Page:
The old man looked at him, his grey eyes wide and watery.

‘They’re coming,’ Geoff said. ‘Someone’s coming for you.’

The man nodded. ‘They do that,’ he said. ‘Usually’

Half an hour later, there was a knock at the door. When Geoff opened it, a short, balding man wearing a navy-blue polo shirt stepped into the hall, his hand lifted in a half-wave. Behind him, in front of the house, a minibus of sorts blocked the view of the street.

‘Frank?’ the man asked.

Geoff shook his head. ‘Frank’s in the kitchen,’ he said. ‘I made him coffee.’

The short, balding man lifted his chin. ‘Coffee,’ he said. ‘He’ll love that.’ He walked through to the kitchen, the pitch of his voice making Geoff wince. ‘Time to go, Frank.’

Standing in the doorway, Geoff watched as Frank slowly pushed himself up from the table, the old man’s breathing laboured as if he were carrying a heavy load. He moved aside to let the two men pass.

Frank looked at Geoff. ‘Thanks for the coffee,’ he said.

Geoff nodded. He stood at the open front door and watched as the two men walked the length of the driveway, the balding man’s hand cupping Frank’s elbow. Closing the door, he walked back into the kitchen.

***

After dinner, Geoff told Nance about the old man.

‘In the house?’ Nance asked. Nance looked tired. Dark smudges circled her eyes and, leaning slightly to one side, she held a hand to her hip.

Geoff nodded. He indicated the back door. ‘Just walked in,’ he said. ‘Just like you and me. Cool as a cucumber.’

‘A cucumber?’

Geoff nodded.

‘And they picked him up?’ Nance’s brow creased.

‘Just as if he were a parcel,’ Geoff said. Sitting at the kitchen table, one leg crossed over the other, he watched his wife as she moved around the room, noting how, every few minutes, her lips peeled back against her teeth. Then she would close her eyes. Just for a second. Watching her, Geoff remembered what she had been like when she was young. She had been thinner then. Always talking about how she would like a fuller figure. A fuller chest and hips. Straighter hair. She had had a little dog that she had carried with her everywhere. Like an accessory. Like a handbag or something.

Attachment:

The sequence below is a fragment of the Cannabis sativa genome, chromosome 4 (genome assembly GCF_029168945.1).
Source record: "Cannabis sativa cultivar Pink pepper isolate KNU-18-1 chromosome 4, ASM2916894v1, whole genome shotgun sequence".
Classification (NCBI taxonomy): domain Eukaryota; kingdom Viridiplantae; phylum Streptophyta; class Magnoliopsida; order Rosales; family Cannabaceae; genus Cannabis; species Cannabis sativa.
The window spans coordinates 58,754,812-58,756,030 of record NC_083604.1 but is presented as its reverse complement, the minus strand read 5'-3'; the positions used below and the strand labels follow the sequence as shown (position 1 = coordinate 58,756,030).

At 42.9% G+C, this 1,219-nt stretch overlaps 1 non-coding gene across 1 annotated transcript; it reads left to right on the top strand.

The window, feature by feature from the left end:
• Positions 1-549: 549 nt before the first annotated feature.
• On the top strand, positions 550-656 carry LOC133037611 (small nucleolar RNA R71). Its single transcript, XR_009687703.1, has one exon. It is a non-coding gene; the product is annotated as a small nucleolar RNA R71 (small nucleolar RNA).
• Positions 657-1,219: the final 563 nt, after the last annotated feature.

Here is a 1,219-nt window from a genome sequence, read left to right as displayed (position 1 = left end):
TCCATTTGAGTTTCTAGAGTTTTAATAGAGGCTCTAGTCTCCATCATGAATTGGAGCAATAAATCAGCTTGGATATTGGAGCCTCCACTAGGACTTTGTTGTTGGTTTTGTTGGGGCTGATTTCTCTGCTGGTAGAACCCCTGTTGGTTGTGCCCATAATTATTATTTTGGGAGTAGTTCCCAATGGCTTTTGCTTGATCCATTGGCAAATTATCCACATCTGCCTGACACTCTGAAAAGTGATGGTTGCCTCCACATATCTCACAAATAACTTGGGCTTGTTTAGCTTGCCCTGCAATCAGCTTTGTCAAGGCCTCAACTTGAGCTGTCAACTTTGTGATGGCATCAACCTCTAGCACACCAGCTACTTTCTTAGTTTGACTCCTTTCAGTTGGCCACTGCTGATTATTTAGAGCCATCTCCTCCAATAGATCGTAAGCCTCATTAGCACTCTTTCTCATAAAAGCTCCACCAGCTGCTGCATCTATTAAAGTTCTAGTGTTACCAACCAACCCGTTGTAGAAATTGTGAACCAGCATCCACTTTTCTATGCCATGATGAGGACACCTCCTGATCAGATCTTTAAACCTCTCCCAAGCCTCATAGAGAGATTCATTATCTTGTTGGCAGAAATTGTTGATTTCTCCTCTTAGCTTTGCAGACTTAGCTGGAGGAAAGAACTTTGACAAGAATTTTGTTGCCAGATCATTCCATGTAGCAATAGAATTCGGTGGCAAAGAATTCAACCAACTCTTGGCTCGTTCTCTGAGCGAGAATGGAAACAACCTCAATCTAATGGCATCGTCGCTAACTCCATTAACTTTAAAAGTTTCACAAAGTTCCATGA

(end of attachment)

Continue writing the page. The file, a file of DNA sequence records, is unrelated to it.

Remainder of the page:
Nance wiped a teatowel across the plates before putting them away. Clutching cutlery in one hand, she wiped the knives, forks and spoons then dropped them into the drawer where they landed with a clank. This was their routine. Every night since Geoff had retired. Geoff would cook, Nance tidy up.

Geoff lit a cigarette, pulling the ashtray across the table towards him. The ashtray was white, with a picture of the Eiffel Tower inside. It had been a present from their son Richard, who had gone to Paris on the Eurostar with his girlfriend Claire. Claire had liked the Eurostar. She had told Geoff that coming out at the end of the tunnel was like waking up from a dream. Geoff looked at the ashtray for a minute. Then he said, ‘Do you fancy a drink?’ Looking past Nance, he stared at the cupboard where they kept the Christmas whisky. He couldn’t remember the last time he had had a drink.

Nance shook her head. ‘No, I don’t fancy a drink. Do you fancy a drink?’

Geoff nodded, then shook his head. ‘Never mind,’ he said. He pulled slowly on his cigarette.

Nance was wiping around the sink with a sponge. ‘Have you seen my ring?’ she asked.

Geoff raised an eyebrow. ‘Your ring?’

‘Yeah. My ring. My wedding ring. I left it here by the sink last night. After dinner. I forgot to put it back on.’

Geoff frowned. He wondered how Nance could have forgotten. ‘No, I haven’t seen it,’ he said. ‘Where did you leave it?’

‘I told you, right here.’ Nance pointed at the sink, her shoulders stooped. ‘I swear, I left it right here. Now it’s gone.’

Geoff stubbed out his cigarette. Stubbed it right into the tip of the Eiffel Tower. Standing, he walked over to the sink. ‘Are you sure you didn’t knock it down?’ he asked, peering into the drain. ‘When you were washing the dishes?’